The issue of maternity pay has come up A LOT lately.
We’ve had several calls from clients indignant that new staff members have now told them they are pregnant.
So here’s the first thing:
You can’t fire them for not telling you they are pregnant – they are not legally required to, and you would immediately lose the tribunal.
However, although all pregnant staff are entitled to maternity leave, not all are entitled to maternity pay.
Maternity pay is my least favourite part of HR, mainly because it has a lot of convoluted maths in it.
For all pregnant employees you need to make sure that you get their MAT B1 certificate, which is issued by the midwives/GP at about 24 weeks.
The MAT B1 confirms the Expected Week of Confinement (EWC), i.e. when the baby will be born.
We need that date for all calculations, and, to be honest, as proof of a genuine pregnancy not a “you can’t fire me for poor performance” pregnancy.
Your employee will be entitled to maternity pay if:
- She has been employed by you for 26 weeks at the end of the 15th week before the EWC;
- She has given you the MAT B1;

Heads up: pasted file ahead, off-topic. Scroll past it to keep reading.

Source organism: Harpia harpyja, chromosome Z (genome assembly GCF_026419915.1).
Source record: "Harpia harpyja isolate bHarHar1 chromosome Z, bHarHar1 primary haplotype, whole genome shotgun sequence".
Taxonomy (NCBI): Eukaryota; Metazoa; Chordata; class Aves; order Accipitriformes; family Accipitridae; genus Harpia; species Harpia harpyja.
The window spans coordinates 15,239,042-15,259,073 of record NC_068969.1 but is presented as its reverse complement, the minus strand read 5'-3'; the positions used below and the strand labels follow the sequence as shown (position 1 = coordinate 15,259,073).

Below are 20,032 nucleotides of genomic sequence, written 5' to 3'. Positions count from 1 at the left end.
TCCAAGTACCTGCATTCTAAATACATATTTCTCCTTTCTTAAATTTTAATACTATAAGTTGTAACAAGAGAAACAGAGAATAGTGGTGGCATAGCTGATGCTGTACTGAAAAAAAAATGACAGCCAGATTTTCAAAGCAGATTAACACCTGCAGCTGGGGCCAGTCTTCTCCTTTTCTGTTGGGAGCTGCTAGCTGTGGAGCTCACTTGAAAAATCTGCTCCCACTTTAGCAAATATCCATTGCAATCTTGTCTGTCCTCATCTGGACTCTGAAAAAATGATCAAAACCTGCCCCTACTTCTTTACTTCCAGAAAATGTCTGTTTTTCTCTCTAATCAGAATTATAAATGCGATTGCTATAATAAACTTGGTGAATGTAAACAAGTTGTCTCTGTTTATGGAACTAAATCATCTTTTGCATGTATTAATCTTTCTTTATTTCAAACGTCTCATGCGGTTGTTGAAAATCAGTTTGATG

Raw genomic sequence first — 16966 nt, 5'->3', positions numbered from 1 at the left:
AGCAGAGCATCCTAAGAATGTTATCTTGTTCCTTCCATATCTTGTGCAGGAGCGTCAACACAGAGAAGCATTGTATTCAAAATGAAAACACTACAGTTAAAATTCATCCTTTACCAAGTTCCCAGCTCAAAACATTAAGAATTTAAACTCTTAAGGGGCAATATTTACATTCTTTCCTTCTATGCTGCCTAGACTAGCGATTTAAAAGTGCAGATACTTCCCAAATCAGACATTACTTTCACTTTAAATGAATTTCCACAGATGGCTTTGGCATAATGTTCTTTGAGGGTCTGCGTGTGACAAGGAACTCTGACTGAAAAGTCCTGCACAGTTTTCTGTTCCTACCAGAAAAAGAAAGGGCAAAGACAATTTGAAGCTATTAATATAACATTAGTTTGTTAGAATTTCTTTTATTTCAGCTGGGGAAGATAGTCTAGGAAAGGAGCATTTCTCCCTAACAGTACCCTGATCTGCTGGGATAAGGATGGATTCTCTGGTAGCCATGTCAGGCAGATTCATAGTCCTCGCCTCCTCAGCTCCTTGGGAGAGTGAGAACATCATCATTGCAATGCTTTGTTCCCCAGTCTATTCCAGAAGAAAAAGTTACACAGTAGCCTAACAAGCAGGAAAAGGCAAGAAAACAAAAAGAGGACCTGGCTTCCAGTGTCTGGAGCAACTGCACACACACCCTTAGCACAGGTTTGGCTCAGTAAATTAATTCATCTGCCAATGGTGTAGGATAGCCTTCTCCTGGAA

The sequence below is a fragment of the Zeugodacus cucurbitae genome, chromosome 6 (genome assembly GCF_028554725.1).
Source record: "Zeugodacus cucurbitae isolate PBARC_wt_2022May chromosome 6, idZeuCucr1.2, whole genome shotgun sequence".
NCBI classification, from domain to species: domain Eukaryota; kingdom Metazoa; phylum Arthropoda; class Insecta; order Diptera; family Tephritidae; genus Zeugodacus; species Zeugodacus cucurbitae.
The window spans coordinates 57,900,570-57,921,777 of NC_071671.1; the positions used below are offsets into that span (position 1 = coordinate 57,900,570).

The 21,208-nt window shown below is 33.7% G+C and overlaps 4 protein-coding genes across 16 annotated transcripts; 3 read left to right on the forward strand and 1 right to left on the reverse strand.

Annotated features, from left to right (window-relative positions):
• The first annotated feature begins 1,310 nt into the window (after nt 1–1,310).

- She continues to be employed by you going into the 15th week before the EWC;
- She is earning more than the lower earnings limit for NI per week (currently £116/week) in the 8 week “relevant period”.
(This is the 8 weeks up to and including the end of the 15th week before the EWC. See what I mean about convoluted maths?!)
If your employee has not earned enough in those weeks, she would not qualify for SMP.
This also affects how much she is paid in the first 6 weeks of the maternity leave and is not just a calculation of what she normally earns.
Here’s an example: one of our clients’s pregnant employee was off sick a lot during the pregnancy.
So much that she used up her 20 days full sick pay and had moved on to 10 days SSP by the time she had got to 17 weeks pregnant.
Unfortunately for her, the 10 days SSP fell in the 8 week relevant period. So, although normally she would have got 90% of her normal salary, in this case she got 90% of normal salary less 10 days at SSP. Which meant £20 less per week than she would have got otherwise.
The rules for calculating maternity pay are set by the government.
You can be more generous, but the government will only refund the statutory amount of maternity pay, not any extra.
If you qualify for small business relief, you will be refunded 103% of statutory maternity pay, if not, 92%.
If your employee doesn’t qualify for maternity pay, then she may be able to get Maternity Allowance from the Job Centre. She would need to sort this out herself once you have given her form SMP1.
- You DO have to let them have maternity leave,
- You CAN employ someone to cover while they are off,
- You may not need to pay SMP, and even if you do, you can recover a minimum of 92% from the government.
Any questions, please ask!